Instructor: Shaojie Zhang
Lectures: M/W 4:30-5:45pm HEC 118
Office hours: Shaojie Zhang, HEC 311, M/W 3:30-4:30pm or by appointment.
The course should be
self-contained. However, a concise introduction to Biology can be
found at the
Bioinformatics Algorithms web-site (chapter 3). Also, the text of Mol. Biol. of the Cell can be searched online.
This course will summarize computational techniques for comparing genomes on the DNA and protein sequence levels. Topics include state of the art computational techniques and their applications: understanding of hereditary diseases and cancer, genetic mobile elements, genome rearrangements, genome evolution, and the identification of potential drug targets in microbial genomes.
This course is designed for the advanced level computer science graduate students. Graduate students with entry-level background in bioinformatics research (e.g. after taking CAP 5510 or equivalent courses) are welcome to take this course. Biological background students who are interested in comparative genomics are also welcome.
E. Koonin and M. Y. Galperin: Sequence-Evolution-Function: Computational Approaches in Comparative Genomics, Springer, 2002. (COMP). There is online version of this book:Link. We will also distribute complementary lecture notes and papers along the course for these topics.
Dan Gusfild Algorithms on strings, trees and sequences. (ALG) This book covers most of the algorithms we will discuss in the class.
Current research papers (2003-2009) from "Nature", "Science", "PLOS Biology", "Genome Research", "Bioinformatics", and etc. are distributed along the course for different research topics.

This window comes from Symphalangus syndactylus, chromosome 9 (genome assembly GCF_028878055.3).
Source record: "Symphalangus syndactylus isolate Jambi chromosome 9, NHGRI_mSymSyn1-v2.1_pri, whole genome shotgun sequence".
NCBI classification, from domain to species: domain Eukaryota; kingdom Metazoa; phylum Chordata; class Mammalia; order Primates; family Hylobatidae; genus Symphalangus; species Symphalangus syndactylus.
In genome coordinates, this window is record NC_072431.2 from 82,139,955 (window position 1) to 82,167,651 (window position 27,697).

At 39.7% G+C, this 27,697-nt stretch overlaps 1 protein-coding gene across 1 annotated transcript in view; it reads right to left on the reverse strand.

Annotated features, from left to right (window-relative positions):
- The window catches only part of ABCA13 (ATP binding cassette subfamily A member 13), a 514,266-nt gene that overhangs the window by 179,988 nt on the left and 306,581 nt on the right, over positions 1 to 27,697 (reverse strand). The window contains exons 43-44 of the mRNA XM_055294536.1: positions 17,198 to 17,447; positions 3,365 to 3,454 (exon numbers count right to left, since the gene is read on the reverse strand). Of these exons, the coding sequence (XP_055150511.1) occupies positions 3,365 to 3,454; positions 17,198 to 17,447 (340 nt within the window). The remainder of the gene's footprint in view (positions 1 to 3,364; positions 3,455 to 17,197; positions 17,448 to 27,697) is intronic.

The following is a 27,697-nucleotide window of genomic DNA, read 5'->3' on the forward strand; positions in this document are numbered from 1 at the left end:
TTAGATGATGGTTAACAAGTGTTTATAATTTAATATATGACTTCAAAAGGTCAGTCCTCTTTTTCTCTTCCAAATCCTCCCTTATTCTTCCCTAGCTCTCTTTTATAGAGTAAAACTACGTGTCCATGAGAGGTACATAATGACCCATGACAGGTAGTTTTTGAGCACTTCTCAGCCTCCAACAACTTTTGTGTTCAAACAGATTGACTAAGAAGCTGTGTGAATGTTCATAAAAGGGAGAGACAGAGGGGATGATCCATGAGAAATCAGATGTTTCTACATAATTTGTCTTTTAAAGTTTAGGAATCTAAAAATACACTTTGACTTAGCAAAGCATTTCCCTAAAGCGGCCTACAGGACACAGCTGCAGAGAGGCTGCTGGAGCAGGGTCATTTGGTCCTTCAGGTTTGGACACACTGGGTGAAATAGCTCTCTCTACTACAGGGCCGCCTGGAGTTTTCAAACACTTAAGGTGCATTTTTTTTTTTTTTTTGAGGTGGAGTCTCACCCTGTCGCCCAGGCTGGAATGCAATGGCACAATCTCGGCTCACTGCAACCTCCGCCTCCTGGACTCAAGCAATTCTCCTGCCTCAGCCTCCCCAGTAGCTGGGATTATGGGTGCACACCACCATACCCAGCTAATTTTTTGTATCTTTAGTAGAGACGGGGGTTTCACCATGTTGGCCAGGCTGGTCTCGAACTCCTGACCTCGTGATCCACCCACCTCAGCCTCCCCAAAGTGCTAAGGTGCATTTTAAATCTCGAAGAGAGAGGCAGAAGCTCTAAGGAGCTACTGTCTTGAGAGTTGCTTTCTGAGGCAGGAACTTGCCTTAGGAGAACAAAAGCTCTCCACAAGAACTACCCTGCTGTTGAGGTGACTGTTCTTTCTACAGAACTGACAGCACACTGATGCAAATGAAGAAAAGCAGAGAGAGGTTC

Grading: Assignment (15%), Paper presentations (30%), Term project (50%), Attendance (5%).
Summaries Guide Line (for Research Paper Reading and Presentation)
Read the paper before lecture. Write a one-page summary of the paper that will
be discussed on class. Make sure write down the biological problem and the computational problem hidden inside the paper. Send the summary by email to me before the lecture (3:00 pm sharp)
Paper Presentation Guide Line: Read paper first, meet with me 1-2 weeks before lecture to discuss the paper. Schedule a long meeting with me the day before lecture to discuss the slides. Slides due at noon (sharp) the lecture. Please make the appointments throught emails.
Topics and Tentative Schedule:
|L1: 01/07||Course Introduction|
|L2: 01/12||1. Genome Alignments|
1.1 Overview of Sequence Alignment Algorithms
|COMP 4.3/ALG 11|
|L3: 01/14||1.2 Overview of Sequence Alignment Algorithms (2)|| COMP 4.4/ALG 11 |
Myers-Miller Algorithm (Linear Space Alignment)
|01/19||No Class (Martin Luther King Jr. Day)|
|L4: 01/21||1.3 Overview of Sequence Alignment Algorithms (3)||ALG 14|
|L5: 01/26||1.4 Overview of Sequence Alignment Algorithms (4)||ALG 12.5.2|
|L6: 01/28||1.5 Genome Alignment Algorithms||LAGAN and Multi-LAGAN: efficient tools for large-scale multiple alignment of genomic DNA, Genome Research|
|L7: 02/02||2. Genome Rearrangements and Genome Evolutions|
2.1 Whole genome duplicatins
|Proof and evolutionary analysis of ancient genome duplication in theyeast Saccharomyces cerevisiae, Nature|
|L8: 02/04||2.2 Cancer genomics||Reconstructing tumor genome architectures, Bioinformatics|
|L9: 02/09||2.3 Micro rearrangements||Microinversions in mammalian evolution, PNAS|